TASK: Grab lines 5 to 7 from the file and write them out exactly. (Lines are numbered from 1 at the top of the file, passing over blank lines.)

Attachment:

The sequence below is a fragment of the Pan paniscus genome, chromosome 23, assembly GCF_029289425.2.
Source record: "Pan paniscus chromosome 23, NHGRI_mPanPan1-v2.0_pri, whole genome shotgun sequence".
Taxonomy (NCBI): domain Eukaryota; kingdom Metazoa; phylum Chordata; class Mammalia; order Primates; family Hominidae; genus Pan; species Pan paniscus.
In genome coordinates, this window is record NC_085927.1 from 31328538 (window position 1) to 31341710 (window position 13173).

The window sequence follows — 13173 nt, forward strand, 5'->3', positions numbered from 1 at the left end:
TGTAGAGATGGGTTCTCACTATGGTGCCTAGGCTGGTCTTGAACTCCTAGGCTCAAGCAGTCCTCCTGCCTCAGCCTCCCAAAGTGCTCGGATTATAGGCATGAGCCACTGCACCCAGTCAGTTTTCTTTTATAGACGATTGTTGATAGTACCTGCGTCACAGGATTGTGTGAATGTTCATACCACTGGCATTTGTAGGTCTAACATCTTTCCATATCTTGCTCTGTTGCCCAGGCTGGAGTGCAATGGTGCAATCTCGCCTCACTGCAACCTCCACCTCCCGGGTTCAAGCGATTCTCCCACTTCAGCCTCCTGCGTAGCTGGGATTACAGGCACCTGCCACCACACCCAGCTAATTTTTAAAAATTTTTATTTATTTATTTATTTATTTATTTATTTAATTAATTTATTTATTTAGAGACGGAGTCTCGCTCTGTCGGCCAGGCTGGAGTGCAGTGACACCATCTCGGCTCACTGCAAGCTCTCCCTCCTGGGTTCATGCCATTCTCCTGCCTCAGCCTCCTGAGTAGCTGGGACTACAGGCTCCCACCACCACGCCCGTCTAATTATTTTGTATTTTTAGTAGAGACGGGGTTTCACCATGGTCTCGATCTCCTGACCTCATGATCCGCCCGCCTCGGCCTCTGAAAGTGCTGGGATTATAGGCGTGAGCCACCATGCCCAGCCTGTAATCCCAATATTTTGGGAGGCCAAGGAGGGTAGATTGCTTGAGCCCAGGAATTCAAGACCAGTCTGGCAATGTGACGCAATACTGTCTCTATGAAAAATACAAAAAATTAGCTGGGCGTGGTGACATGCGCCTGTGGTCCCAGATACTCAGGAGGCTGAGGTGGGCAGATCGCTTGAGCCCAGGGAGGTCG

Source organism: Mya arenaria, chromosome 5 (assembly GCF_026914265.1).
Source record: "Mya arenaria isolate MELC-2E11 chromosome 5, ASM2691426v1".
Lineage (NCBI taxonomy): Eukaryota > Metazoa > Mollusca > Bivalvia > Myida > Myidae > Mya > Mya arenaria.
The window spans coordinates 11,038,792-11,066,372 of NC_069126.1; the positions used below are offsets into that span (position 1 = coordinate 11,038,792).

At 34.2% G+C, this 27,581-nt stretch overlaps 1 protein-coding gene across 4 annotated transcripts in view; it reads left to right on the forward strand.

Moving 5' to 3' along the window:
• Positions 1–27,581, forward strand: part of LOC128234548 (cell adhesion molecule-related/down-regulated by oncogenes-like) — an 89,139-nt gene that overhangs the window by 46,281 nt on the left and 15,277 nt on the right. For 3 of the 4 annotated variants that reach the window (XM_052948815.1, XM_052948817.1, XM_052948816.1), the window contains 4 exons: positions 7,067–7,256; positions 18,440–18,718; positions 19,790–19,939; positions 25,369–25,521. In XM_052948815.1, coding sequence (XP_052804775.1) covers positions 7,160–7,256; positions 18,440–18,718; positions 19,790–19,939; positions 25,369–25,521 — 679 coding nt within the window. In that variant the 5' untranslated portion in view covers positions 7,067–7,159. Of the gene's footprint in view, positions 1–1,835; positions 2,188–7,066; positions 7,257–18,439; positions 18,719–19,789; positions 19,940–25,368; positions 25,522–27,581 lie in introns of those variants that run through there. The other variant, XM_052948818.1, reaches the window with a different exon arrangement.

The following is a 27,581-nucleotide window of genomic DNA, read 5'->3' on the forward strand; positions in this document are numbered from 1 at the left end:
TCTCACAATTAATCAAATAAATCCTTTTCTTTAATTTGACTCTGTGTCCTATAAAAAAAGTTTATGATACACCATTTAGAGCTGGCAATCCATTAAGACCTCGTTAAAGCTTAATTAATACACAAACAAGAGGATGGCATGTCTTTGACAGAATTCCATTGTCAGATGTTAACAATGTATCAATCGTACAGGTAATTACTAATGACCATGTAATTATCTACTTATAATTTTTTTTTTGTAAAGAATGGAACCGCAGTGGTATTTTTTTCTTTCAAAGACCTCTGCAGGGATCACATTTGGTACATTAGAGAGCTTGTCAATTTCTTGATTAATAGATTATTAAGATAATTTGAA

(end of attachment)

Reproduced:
The window sequence follows — 13173 nt, forward strand, 5'->3', positions numbered from 1 at the left end:
TGTAGAGATGGGTTCTCACTATGGTGCCTAGGCTGGTCTTGAACTCCTAGGCTCAAGCAGTCCTCCTGCCTCAGCCTCCCAAAGTGCTCGGATTATAGGCATGAGCCACTGCACCCAGTCAGTTTTCTTTTATAGACGATTGTTGATAGTACCTGCGTCACAGGATTGTGTGAATGTTCATACCACTGGCATTTGTAGGTCTAACATCTTTCCATATCTTGCTCTGTTGCCCAGGCTGGAGTGCAATGGTGCAATCTCGCCTCACTGCAACCTCCACCTCCCGGGTTCAAGCGATTCTCCCACTTCAGCCTCCTGCGTAGCTGGGATTACAGGCACCTGCCACCACACCCAGCTAATTTTTAAAAATTTTTATTTATTTATTTATTTATTTATTTATTTAATTAATTTATTTATTTAGAGACGGAGTCTCGCTCTGTCGGCCAGGCTGGAGTGCAGTGACACCATCTCGGCTCACTGCAAGCTCTCCCTCCTGGGTTCATGCCATTCTCCTGCCTCAGCCTCCTGAGTAGCTGGGACTACAGGCTCCCACCACCACGCCCGTCTAATTATTTTGTATTTTTAGTAGAGACGGGGTTTCACCATGGTCTCGATCTCCTGACCTCATGATCCGCCCGCCTCGGCCTCTGAAAGTGCTGGGATTATAGGCGTGAGCCACCATGCCCAGCCTGTAATCCCAATATTTTGGGAGGCCAAGGAGGGTAGATTGCTTGAGCCCAGGAATTCAAGACCAGTCTGGCAATGTGACGCAATACTGTCTCTATGAAAAATACAAAAAATTAGCTGGGCGTGGTGACATGCGCCTGTGGTCCCAGATACTCAGGAGGCTGAGGTGGGCAGATCGCTTGAGCCCAGGGAGGTCG

Source organism: Mya arenaria, chromosome 5 (assembly GCF_026914265.1).